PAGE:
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Viburnum is a wonderful shrub of the honeysuckle family. Today, there are about 200 varieties of viburnum, including decorative viburnum.
The most popular and widespread variety in the middle lane is the common viburnum. Flowers are collected in inflorescences with a diameter of 6-12 cm.
The first harvest of viburnum gives in the fifth, sixth year of life, blooming in mid-May. Viburnum fruits are bright red, spherical, very juicy berries up to 1 cm in diameter.
The viburnum shrub is unpretentious, shade-tolerant, grows well on almost any soil, tolerates a haircut without stress, but loves moisture.
Viburnum propagates by seeds, layering and cuttings. For grafting, not yet lignified, green, elastic branches are chosen. From the branches, select the middle part 7-12 cm long with three nodes. The leaves on the cuttings are removed, the lower part is cut obliquely.
Cuttings are planted in a prepared substrate (1 part of sand, 1 part of peat) at an angle, at a distance of 4-5 cm from each other. The cuttings are covered with polyethylene, watered often, but in moderation. With proper care, the first roots should appear in 3-4 weeks, at the same time the film is removed from the plants.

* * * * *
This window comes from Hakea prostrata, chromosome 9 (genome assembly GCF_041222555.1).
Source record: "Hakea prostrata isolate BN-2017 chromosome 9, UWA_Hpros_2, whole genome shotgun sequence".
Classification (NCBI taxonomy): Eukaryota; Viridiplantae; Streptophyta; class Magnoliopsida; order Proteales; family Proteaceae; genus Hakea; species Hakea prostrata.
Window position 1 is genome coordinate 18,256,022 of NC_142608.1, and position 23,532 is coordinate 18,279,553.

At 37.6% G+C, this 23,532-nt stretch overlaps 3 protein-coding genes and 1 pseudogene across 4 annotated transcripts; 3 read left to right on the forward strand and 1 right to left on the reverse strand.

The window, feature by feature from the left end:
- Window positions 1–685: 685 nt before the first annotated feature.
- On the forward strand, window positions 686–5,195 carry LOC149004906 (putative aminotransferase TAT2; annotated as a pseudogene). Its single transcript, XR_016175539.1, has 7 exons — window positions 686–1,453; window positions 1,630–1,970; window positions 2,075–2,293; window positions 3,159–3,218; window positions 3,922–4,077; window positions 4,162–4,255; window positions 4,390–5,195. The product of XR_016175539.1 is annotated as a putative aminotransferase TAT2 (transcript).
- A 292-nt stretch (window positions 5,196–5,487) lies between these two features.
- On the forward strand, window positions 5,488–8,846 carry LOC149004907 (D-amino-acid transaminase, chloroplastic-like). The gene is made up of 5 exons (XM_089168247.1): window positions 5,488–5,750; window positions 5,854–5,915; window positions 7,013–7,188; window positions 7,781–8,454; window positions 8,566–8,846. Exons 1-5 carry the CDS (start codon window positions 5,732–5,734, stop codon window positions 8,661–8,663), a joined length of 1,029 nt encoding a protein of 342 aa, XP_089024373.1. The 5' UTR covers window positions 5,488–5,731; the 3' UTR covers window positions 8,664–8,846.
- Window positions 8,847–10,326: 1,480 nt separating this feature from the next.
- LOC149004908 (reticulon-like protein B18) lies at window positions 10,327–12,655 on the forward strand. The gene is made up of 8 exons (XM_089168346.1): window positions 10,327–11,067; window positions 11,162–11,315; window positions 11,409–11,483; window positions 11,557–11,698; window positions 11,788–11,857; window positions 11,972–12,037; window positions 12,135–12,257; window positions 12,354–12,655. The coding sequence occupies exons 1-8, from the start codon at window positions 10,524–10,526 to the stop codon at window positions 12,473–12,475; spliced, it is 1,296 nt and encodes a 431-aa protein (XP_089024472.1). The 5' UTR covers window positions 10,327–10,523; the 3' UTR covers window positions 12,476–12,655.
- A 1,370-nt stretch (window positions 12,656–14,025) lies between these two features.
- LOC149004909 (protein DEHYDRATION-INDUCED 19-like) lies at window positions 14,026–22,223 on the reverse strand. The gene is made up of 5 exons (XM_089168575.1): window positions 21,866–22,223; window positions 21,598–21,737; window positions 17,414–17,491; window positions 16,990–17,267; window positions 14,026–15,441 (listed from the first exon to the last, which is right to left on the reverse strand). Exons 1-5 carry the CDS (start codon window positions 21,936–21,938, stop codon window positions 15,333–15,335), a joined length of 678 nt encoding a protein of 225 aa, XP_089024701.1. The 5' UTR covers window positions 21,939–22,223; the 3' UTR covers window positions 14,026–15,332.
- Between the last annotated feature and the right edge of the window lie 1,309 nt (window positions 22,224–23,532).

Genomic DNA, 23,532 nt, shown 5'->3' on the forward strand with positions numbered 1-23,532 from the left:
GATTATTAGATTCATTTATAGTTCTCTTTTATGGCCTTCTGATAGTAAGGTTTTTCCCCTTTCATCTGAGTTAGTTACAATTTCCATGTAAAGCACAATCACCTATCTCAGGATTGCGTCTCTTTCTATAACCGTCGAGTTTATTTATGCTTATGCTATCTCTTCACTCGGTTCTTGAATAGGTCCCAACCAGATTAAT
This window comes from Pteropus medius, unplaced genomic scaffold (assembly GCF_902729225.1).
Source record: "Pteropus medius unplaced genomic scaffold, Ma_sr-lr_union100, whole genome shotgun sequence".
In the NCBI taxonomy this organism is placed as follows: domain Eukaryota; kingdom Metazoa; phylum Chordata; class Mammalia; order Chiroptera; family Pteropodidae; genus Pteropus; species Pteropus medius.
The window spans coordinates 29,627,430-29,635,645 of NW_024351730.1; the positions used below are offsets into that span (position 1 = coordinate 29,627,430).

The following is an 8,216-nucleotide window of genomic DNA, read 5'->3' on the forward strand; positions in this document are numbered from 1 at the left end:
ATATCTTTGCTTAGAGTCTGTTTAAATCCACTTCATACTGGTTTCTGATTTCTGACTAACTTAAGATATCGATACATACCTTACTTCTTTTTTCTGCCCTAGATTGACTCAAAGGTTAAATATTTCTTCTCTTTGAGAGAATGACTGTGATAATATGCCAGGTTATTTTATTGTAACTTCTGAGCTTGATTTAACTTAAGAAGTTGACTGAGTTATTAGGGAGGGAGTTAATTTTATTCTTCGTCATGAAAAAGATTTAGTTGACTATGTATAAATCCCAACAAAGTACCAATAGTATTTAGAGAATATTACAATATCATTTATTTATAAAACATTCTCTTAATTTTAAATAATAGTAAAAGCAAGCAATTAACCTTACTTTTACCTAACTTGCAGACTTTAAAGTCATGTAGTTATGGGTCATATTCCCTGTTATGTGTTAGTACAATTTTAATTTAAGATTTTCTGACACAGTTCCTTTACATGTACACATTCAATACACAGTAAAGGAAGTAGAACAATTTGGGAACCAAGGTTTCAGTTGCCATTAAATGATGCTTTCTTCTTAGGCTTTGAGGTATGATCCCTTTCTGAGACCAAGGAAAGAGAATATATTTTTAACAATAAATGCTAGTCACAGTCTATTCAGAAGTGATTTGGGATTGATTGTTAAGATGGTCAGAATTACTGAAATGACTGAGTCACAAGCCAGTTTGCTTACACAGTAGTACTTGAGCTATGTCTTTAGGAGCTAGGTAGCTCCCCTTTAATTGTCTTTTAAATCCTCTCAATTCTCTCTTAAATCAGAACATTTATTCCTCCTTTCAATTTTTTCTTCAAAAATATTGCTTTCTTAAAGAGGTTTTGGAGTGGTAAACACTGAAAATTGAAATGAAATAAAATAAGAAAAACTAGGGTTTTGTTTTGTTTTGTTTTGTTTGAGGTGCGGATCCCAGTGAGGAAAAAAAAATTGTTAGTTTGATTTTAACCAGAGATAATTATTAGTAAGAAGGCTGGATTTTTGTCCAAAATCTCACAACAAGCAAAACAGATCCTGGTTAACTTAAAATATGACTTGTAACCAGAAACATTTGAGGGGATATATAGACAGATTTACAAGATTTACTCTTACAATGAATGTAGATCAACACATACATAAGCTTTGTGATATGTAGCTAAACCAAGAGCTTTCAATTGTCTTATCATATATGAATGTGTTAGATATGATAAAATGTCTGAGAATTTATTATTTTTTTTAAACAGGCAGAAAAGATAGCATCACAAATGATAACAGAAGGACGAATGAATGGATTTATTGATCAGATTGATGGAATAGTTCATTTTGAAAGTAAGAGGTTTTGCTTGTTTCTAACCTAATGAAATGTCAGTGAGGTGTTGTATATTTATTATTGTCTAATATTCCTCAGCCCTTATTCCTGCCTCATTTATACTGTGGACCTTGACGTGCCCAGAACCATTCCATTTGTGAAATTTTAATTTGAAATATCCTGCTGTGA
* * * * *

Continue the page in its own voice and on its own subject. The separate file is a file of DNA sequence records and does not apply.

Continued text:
Rooted cuttings overwinter at the rooting site under a layer of dry leaves or spruce branches, after which they can be planted in a permanent place in the spring.
For the prevention of diseases and the appearance of parasites in the spring, as soon as the snow melts, the viburnum must be treated with special chemicals.
Caring for viburnum bushes is simple. These are periodic mineral fertilizing, removal of dead and damaged branches and watering during dry periods.